From “Harry Potter” to “Fifty Shades of Grey,” there’s few things more valuable to the entertainment industry than a fiercely beloved book series. There’s also few things more daunting for a producer than the prospect of letting down the protective fans of a fiercely beloved book series, and “Outlander” fans have been obsessing about Claire Randall for more than two decades now.

Ronald D. Moore is no stranger to fan expectations. As a writer and producer for “Star Trek: The Next Generation” (among other “Star Trek” titles), and the executive producer and showrunner of the “Battlestar Galactica” reboot, he learned that it’s impossible to please everyone with every creative decision. At Wednesday night’s New York screening of the mid-season premiere of “Outlander” — an adaptation of Diana Gabaldon’s popular historical romance series which began airing its first half of season one on Starz in August — the show’s producer and showrunner Moore told Variety that it helps to remember that impassioned fans always mean well.

“I started my career in “Star Trek,” then “Battlestar” and now this, and you have to understand it’s all coming from a place of love,” he said. “They are fans because they love this material and all they want is for you to not screw it up, and they have lots of opinions about what equals screwing it up, but they all come from this extraordinarily positive place.”

“So I always take it in that vein and say, ‘I’m trying to give you something you’re going to like,'” Moore continued. “It’s not a democracy. You can’t vote on what scenes we’re going to do, but our intention is to deliver to fans of these books a story they love in a way they can enjoy it, so they can say ‘yeah, that’s the “Outlander” that I know.'”

Moore told Variety he was inspired to adapt Gabaldon’s series because “it just kept changing and evolving, and that was really appealing to me” — and that the second part of the first season, which returns to Starz this Saturday, will start to gather momentum after picking up on plot points set up in the first half. Fans of the book, he said, should be pleased with how the first season wraps up, as he and his team endeavored to be true to what was on the page.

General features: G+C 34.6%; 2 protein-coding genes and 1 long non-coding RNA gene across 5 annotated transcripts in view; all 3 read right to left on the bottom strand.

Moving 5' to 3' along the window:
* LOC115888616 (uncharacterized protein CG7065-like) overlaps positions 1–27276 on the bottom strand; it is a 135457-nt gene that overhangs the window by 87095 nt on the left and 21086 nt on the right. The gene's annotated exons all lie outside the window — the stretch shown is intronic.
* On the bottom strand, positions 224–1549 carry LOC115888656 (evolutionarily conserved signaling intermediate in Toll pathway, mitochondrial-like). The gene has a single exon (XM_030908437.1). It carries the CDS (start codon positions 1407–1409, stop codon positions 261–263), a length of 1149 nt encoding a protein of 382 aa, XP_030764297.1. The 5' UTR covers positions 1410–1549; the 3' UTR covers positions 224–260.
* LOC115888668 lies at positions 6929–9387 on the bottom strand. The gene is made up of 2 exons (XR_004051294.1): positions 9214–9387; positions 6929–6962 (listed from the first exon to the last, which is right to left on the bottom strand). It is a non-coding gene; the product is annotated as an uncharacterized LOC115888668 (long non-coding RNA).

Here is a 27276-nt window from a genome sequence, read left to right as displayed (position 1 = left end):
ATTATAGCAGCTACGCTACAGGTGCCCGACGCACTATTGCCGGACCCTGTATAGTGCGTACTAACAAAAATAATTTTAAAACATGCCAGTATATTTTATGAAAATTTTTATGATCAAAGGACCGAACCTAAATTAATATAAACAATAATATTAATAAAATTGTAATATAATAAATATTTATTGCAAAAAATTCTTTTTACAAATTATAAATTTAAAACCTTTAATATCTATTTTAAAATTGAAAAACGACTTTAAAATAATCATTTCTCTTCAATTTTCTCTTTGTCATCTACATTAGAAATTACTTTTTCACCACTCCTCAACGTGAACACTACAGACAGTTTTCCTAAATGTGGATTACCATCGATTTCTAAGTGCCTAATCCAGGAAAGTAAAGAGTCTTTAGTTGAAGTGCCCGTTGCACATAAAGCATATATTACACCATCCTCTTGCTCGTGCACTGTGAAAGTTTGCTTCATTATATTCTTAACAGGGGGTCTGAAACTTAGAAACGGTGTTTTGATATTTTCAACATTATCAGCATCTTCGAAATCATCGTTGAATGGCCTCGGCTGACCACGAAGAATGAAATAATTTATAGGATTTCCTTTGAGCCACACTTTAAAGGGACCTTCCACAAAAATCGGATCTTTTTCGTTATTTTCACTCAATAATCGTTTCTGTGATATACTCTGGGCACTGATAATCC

“The (first) book ends in a very dark, disturbing, harrowing place, and we went for that,” he said. “I think we pulled it off, and I’m very curious to see how people react.”

At the end of last night’s screening, which took place at New York’s Ziegfeld Theatre, E!’s Alicia Quarles held a brief question and answer with Moore about “Outlander,” in which Graham McTavish, who plays Dougal MacKenzie, said that his most interesting encounter with a dedicated fan was when one “had a bit of a lie down” in front of him in an effort to look under his kilt. “It could have happened to anyone,” he said with a laugh.

Though “Outlander” is ultimately a fantasy show that features time travel and no shortage of bodice ripping, Moore strives to be as historically accurate as possible, from the material of the costumes to speech patterns. Unlike some of the actors, Lotte Verbeek, who plays Geillis Duncan, didn’t have to learn Gaelic for the role, but she did have to develop a Scottish accent. “And I’m Dutch,” she said, “so there was a bit of a double translation for me.”

Verbeek wasn’t familiar with the book or its fans, or how divisive her character is to the “Outlander” fanbase, before she auditioned for the role, but has grown to appreciate their support.

“There’s a lot of female fans. They really like the boys,” she said after a quick smile. “They really like the details of everything. They ask you about the sets, the costumes, even the Gaelic. They’re so interested in everything.”

“I try to take the support of the fans, but don’t take that as a pressure on my shoulder,” she went on. “And it’s amazing that way, you can just go with a lot of love of the fans and their anticipation.”

(Pictured: Sam Heughan, Caitriona Balfe, Lotte Verbeek and Starz CEO Chris Albrecht at the “Outlander” Mid-Season New York Premiere after-party at The Oak Room)